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Treatment of lentigo maligna (Review)

  • Authors:
    • Jean Kanitakis
  • View Affiliations

  • Published online on: February 26, 2021
  • Article Number: 22
  • Copyright: © Kanitakis et al. This is an open access article distributed under the terms of Creative Commons Attribution License.

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Lentigo maligna (LM) is the most common type of in situ melanoma, usually appearing on chronically sun‑exposed skin (mostly the head and neck) of elderly patients. It manifests clinically as a macule with a heterogeneous pigmentation and irregular contours. LM grows gradually over the years in a radial pattern and may eventually progress with a vertical growth phase, thereby transforming into an invasive melanoma (LM melanoma) that has potential for metastasis and a lethal outcome; accordingly, LM is currently regarded as an authentic melanoma in situ, rather than a premalignant condition. To the best of my knowledge, no prospective, randomized controlled studies evaluating the efficacy of the various treatment modalities applied for the treatment of LM exist to date. Surgical excision with tumour‑free margins is regarded as the most effective treatment, achieving optimal rates of tumour clearance. Excision can be performed as traditional, one‑step tumour ablation with predefined safety margins or, preferably, with margin‑controlled techniques, such as staged excision or Mohs micrographic surgery, the latter methods achieving the highest cure rates. In the case of surgically‑unresectable tumours or in frail patients with severe comorbidities, alternative non‑surgical (off‑label) therapies can be applied, including namely radiotherapy and imiquimod, as monotherapy or in various combinations.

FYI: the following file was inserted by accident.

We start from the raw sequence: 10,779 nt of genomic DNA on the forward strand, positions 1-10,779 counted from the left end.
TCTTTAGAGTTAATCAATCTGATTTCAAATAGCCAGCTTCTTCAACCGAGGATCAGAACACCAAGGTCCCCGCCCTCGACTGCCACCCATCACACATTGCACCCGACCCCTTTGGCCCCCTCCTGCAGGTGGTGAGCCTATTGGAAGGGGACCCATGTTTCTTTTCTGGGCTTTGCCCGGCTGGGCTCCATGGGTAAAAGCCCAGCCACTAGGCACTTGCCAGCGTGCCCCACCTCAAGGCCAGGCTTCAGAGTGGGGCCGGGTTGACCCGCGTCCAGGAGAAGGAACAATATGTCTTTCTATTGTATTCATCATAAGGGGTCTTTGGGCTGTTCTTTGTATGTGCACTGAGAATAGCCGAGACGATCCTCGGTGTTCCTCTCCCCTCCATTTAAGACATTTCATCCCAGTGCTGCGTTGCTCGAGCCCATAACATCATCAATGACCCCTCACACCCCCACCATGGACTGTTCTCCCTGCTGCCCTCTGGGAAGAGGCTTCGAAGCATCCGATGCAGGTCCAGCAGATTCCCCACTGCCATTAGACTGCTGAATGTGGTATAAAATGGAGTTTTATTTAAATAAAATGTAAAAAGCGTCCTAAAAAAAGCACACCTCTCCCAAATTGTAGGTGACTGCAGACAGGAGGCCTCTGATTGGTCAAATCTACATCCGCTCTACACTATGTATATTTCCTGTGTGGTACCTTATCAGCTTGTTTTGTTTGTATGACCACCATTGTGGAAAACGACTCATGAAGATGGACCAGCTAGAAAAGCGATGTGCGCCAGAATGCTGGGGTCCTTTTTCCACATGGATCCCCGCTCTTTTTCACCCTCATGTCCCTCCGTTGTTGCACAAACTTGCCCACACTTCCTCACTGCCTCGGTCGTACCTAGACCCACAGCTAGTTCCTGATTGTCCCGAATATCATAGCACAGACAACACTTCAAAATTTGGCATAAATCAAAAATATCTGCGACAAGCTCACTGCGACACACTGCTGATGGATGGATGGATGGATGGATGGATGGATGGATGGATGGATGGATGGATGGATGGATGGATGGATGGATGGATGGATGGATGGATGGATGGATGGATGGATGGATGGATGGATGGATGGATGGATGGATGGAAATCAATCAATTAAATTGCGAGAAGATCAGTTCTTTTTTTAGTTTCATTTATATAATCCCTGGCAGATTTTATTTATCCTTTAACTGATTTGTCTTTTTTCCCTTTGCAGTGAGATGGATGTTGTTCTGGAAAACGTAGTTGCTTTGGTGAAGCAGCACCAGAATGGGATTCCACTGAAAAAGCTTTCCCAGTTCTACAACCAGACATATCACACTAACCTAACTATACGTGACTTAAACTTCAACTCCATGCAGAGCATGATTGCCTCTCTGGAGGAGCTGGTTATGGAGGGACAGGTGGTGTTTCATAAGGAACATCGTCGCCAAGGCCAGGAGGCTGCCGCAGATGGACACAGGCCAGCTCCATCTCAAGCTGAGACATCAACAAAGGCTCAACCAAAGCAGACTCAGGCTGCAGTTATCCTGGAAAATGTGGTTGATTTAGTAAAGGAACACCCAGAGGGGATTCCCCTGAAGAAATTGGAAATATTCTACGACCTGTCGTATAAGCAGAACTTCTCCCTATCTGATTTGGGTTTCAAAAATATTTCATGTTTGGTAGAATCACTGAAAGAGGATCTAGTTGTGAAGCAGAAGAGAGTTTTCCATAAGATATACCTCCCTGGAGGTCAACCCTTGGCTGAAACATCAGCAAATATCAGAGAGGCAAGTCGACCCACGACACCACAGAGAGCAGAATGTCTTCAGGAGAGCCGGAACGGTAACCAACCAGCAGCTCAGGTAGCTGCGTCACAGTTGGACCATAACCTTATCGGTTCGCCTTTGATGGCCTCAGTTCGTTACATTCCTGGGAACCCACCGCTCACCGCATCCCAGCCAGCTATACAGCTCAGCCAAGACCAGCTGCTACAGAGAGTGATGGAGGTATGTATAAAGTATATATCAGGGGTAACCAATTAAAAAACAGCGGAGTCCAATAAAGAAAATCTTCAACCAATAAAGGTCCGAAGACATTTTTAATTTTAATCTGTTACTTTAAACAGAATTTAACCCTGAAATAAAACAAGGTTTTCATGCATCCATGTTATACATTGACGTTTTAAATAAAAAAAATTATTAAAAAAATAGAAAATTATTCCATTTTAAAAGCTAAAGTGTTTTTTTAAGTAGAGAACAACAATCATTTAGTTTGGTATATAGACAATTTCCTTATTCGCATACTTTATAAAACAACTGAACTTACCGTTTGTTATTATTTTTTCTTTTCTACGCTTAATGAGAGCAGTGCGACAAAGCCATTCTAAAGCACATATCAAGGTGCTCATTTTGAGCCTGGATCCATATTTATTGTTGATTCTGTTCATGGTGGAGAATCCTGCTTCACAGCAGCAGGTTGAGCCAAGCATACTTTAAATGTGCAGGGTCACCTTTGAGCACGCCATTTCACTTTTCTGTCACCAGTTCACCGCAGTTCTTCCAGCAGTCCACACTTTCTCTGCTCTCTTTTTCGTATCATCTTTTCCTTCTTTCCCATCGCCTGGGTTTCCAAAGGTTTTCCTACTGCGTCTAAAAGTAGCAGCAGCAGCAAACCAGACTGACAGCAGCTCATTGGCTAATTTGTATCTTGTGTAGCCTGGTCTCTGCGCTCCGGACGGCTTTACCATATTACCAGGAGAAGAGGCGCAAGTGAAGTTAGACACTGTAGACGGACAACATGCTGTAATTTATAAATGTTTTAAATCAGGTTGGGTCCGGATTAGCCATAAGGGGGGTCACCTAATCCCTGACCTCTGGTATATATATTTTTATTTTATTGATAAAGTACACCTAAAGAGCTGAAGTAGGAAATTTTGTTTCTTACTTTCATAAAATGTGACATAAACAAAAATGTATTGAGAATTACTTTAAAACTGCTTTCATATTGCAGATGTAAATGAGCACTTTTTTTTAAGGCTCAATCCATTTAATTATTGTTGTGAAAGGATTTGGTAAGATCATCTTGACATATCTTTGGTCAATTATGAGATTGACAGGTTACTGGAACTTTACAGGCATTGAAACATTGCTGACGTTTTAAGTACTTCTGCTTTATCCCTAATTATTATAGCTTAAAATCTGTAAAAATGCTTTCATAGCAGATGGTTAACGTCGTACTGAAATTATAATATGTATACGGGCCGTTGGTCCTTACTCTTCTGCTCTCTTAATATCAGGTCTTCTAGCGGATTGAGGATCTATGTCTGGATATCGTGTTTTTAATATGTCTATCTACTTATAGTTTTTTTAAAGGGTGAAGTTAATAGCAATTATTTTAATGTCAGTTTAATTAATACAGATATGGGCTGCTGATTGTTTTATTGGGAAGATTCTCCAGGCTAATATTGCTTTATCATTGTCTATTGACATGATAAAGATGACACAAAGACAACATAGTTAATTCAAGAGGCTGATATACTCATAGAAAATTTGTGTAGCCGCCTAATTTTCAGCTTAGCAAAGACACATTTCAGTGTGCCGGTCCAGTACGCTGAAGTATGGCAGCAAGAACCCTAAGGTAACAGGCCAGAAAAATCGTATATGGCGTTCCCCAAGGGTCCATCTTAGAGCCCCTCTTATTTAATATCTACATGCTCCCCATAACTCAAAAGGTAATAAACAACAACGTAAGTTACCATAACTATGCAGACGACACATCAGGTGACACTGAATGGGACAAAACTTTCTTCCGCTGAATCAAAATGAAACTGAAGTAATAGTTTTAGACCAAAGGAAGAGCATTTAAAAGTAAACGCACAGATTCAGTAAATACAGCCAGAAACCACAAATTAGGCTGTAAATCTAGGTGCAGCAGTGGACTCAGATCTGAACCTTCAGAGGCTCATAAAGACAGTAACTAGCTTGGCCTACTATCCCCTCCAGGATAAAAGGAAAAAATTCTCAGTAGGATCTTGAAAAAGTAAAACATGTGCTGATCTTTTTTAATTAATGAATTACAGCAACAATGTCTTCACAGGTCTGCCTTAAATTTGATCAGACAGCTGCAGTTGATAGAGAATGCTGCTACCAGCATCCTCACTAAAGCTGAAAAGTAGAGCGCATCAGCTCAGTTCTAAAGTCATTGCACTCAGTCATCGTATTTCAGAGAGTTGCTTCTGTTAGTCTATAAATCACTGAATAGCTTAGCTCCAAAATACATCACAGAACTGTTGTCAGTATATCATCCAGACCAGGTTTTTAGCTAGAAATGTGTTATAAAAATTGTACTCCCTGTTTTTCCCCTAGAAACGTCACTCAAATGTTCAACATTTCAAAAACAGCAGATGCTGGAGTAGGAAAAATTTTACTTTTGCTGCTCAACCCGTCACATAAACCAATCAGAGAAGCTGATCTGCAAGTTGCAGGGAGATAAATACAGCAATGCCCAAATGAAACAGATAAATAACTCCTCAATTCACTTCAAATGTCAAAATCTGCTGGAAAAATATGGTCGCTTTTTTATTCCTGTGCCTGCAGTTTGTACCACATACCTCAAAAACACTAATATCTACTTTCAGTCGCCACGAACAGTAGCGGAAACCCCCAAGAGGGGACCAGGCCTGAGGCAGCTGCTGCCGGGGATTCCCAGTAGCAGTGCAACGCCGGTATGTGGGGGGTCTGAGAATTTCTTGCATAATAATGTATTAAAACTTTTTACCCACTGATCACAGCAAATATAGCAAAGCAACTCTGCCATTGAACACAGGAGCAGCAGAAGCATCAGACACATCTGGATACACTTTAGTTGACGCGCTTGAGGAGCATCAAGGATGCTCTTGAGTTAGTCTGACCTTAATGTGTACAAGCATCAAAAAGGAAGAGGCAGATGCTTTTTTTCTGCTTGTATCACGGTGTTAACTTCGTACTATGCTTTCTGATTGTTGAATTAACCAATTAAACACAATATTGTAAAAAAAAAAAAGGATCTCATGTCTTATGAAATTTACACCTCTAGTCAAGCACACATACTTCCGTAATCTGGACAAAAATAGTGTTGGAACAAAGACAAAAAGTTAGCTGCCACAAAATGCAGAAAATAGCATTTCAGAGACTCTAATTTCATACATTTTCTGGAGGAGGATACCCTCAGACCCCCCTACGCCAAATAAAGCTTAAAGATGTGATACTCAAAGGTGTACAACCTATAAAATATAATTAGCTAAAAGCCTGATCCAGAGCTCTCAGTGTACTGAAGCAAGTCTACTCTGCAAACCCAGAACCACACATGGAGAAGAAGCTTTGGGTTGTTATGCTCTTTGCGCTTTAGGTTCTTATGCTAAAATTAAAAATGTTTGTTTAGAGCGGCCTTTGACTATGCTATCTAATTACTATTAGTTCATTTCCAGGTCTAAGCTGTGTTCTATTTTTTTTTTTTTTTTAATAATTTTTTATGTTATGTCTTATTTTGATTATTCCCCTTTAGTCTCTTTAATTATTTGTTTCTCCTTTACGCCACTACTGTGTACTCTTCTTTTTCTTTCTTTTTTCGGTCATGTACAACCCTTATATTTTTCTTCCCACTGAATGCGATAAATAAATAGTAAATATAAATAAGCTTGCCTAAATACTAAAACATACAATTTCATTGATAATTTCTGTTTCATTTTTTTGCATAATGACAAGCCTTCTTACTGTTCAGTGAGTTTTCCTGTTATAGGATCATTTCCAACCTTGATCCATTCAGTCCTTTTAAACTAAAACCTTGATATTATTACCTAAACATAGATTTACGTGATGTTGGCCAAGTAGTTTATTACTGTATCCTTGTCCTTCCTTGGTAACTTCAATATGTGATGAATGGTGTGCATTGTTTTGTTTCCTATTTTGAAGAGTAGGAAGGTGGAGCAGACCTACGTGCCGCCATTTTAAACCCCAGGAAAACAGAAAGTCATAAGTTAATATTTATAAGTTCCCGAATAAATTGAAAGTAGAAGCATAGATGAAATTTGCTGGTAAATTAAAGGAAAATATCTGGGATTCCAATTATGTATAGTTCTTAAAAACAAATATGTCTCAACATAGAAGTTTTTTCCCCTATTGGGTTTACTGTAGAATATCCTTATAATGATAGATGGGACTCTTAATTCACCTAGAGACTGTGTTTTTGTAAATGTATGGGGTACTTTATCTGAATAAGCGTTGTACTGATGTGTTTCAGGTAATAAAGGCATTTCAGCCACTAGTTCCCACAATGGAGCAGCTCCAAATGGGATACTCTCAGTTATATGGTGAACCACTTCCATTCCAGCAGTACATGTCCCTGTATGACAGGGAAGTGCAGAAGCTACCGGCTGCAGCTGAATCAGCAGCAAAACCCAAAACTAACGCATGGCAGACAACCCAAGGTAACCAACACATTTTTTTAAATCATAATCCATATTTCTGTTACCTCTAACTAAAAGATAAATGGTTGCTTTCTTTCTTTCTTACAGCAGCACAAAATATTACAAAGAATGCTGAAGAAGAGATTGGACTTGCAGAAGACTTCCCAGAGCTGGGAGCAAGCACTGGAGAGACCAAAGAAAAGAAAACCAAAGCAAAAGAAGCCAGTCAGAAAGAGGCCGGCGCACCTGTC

1. Introduction

Lentigo maligna (LM), also known as malignant freckle, Hutchinson's melanotic freckle, Melanosis circumscripta precancerosa of Dubreuilh or melanoma in situ-LM type, is the most common clinicopathological subtype of in situ malignant melanoma (MM), accounting [along with lentigo maligna melanoma (LMM), its invasive counterpart] for 4-15% of all MM cases (1). Its incidence has been recently increasing worldwide, including in Europe (2,3), the USA (1) and Australia (4), as a consequence of ageing and the increased sun exposure of the population over the past decades. Australia seems to have the highest incidence of LM, estimated at 12.2 per 100,000 individuals (4).

Clinically, LM manifests as a flat macule with irregular contours and a variegate colour (Fig. 1). It is light- or dark-brown in colour, often with several hues, including black or whitish areas (reflecting partial regression), and may exceptionally be amelanotic. It develops on skin areas with high cumulative sun exposure, typically the head and neck (namely the cheeks, forehead, temple, periocular skin, nose and ears) and more rarely on extrafacial sun-exposed body zones (limbs) of middle-aged and elderly patients (mean age, 65 years) with fair skin, exhibiting signs of chronic sun damage, particularly in males (5); however, LM may be observed in younger patients in their 4th decade of life (6). In its early stage, LM may clinically mimic other pigmented facial lesions, such as solar lentigo, pigmented actinic keratosis, early seborrheic keratosis, lichenoid keratosis and pigmented basal cell carcinoma. LM grows radially over months or years [radial growth phase (RGP)] and may after months or years, invade the dermis (vertical growth phase), thereby progressing to invasive MM (LMM), which has potential for metastasis and a fatal outcome. The progression of LM to LMM manifests clinically with the appearance of a thickened zone or an infiltrated nodule, and pathologically belongs usually to the desmoplastic MM variant. The estimated lifetime risk of progression to LMM varies greatly (from 5-50%). A recent Australian study estimated the annual risk of progression to LMM at 3.5%, and the average time of progression to LMM at 28.3 years (7). As the delay to progression can be lengthy (>30 years), this progression may not be observed within the lifespan of elderly individuals.